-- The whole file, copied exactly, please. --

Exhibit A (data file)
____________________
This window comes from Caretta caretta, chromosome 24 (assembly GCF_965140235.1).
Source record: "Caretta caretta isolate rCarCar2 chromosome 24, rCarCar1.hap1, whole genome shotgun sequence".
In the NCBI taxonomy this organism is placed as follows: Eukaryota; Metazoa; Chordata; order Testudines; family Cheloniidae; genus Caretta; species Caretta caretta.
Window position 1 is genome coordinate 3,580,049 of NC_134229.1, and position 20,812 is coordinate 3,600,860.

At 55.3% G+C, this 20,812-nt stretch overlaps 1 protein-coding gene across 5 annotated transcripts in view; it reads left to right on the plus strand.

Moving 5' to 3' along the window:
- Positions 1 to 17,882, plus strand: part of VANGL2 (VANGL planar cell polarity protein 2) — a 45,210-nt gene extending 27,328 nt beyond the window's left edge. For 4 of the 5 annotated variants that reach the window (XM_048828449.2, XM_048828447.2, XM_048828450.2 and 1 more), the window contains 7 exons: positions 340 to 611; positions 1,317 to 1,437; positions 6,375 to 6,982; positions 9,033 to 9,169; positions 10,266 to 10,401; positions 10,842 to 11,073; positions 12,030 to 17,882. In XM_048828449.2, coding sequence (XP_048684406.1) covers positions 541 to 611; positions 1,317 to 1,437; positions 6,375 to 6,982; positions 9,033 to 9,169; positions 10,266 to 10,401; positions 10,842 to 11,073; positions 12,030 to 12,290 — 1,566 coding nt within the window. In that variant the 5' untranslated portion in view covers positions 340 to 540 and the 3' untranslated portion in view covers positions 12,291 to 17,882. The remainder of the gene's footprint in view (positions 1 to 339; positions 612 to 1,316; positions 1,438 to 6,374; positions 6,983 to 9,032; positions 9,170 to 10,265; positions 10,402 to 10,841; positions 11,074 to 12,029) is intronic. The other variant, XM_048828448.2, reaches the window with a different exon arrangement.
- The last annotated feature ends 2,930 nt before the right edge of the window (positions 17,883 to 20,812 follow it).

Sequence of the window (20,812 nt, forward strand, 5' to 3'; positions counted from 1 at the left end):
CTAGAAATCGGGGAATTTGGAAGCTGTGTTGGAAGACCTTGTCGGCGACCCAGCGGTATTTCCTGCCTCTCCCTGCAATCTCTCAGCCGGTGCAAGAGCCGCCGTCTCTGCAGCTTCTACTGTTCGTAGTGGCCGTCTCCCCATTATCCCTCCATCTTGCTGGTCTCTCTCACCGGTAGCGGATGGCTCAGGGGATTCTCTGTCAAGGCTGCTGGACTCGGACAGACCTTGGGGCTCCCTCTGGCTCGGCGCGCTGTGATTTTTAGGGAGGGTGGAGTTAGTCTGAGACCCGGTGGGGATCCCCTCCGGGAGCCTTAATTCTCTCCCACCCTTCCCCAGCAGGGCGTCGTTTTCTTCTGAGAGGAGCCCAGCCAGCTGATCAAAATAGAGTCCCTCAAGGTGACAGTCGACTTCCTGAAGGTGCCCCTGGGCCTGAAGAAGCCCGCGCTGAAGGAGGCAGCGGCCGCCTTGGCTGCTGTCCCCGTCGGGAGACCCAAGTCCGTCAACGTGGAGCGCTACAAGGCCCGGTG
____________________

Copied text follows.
This window comes from Caretta caretta, chromosome 24 (assembly GCF_965140235.1).
Source record: "Caretta caretta isolate rCarCar2 chromosome 24, rCarCar1.hap1, whole genome shotgun sequence".
In the NCBI taxonomy this organism is placed as follows: Eukaryota; Metazoa; Chordata; order Testudines; family Cheloniidae; genus Caretta; species Caretta caretta.
Window position 1 is genome coordinate 3,580,049 of NC_134229.1, and position 20,812 is coordinate 3,600,860.

At 55.3% G+C, this 20,812-nt stretch overlaps 1 protein-coding gene across 5 annotated transcripts in view; it reads left to right on the plus strand.

Moving 5' to 3' along the window:
- Positions 1 to 17,882, plus strand: part of VANGL2 (VANGL planar cell polarity protein 2) — a 45,210-nt gene extending 27,328 nt beyond the window's left edge. For 4 of the 5 annotated variants that reach the window (XM_048828449.2, XM_048828447.2, XM_048828450.2 and 1 more), the window contains 7 exons: positions 340 to 611; positions 1,317 to 1,437; positions 6,375 to 6,982; positions 9,033 to 9,169; positions 10,266 to 10,401; positions 10,842 to 11,073; positions 12,030 to 17,882. In XM_048828449.2, coding sequence (XP_048684406.1) covers positions 541 to 611; positions 1,317 to 1,437; positions 6,375 to 6,982; positions 9,033 to 9,169; positions 10,266 to 10,401; positions 10,842 to 11,073; positions 12,030 to 12,290 — 1,566 coding nt within the window. In that variant the 5' untranslated portion in view covers positions 340 to 540 and the 3' untranslated portion in view covers positions 12,291 to 17,882. The remainder of the gene's footprint in view (positions 1 to 339; positions 612 to 1,316; positions 1,438 to 6,374; positions 6,983 to 9,032; positions 9,170 to 10,265; positions 10,402 to 10,841; positions 11,074 to 12,029) is intronic. The other variant, XM_048828448.2, reaches the window with a different exon arrangement.
- The last annotated feature ends 2,930 nt before the right edge of the window (positions 17,883 to 20,812 follow it).

Sequence of the window (20,812 nt, forward strand, 5' to 3'; positions counted from 1 at the left end):
CTAGAAATCGGGGAATTTGGAAGCTGTGTTGGAAGACCTTGTCGGCGACCCAGCGGTATTTCCTGCCTCTCCCTGCAATCTCTCAGCCGGTGCAAGAGCCGCCGTCTCTGCAGCTTCTACTGTTCGTAGTGGCCGTCTCCCCATTATCCCTCCATCTTGCTGGTCTCTCTCACCGGTAGCGGATGGCTCAGGGGATTCTCTGTCAAGGCTGCTGGACTCGGACAGACCTTGGGGCTCCCTCTGGCTCGGCGCGCTGTGATTTTTAGGGAGGGTGGAGTTAGTCTGAGACCCGGTGGGGATCCCCTCCGGGAGCCTTAATTCTCTCCCACCCTTCCCCAGCAGGGCGTCGTTTTCTTCTGAGAGGAGCCCAGCCAGCTGATCAAAATAGAGTCCCTCAAGGTGACAGTCGACTTCCTGAAGGTGCCCCTGGGCCTGAAGAAGCCCGCGCTGAAGGAGGCAGCGGCCGCCTTGGCTGCTGTCCCCGTCGGGAGACCCAAGTCCGTCAACGTGGAGCGCTACAAGGCCCGGTG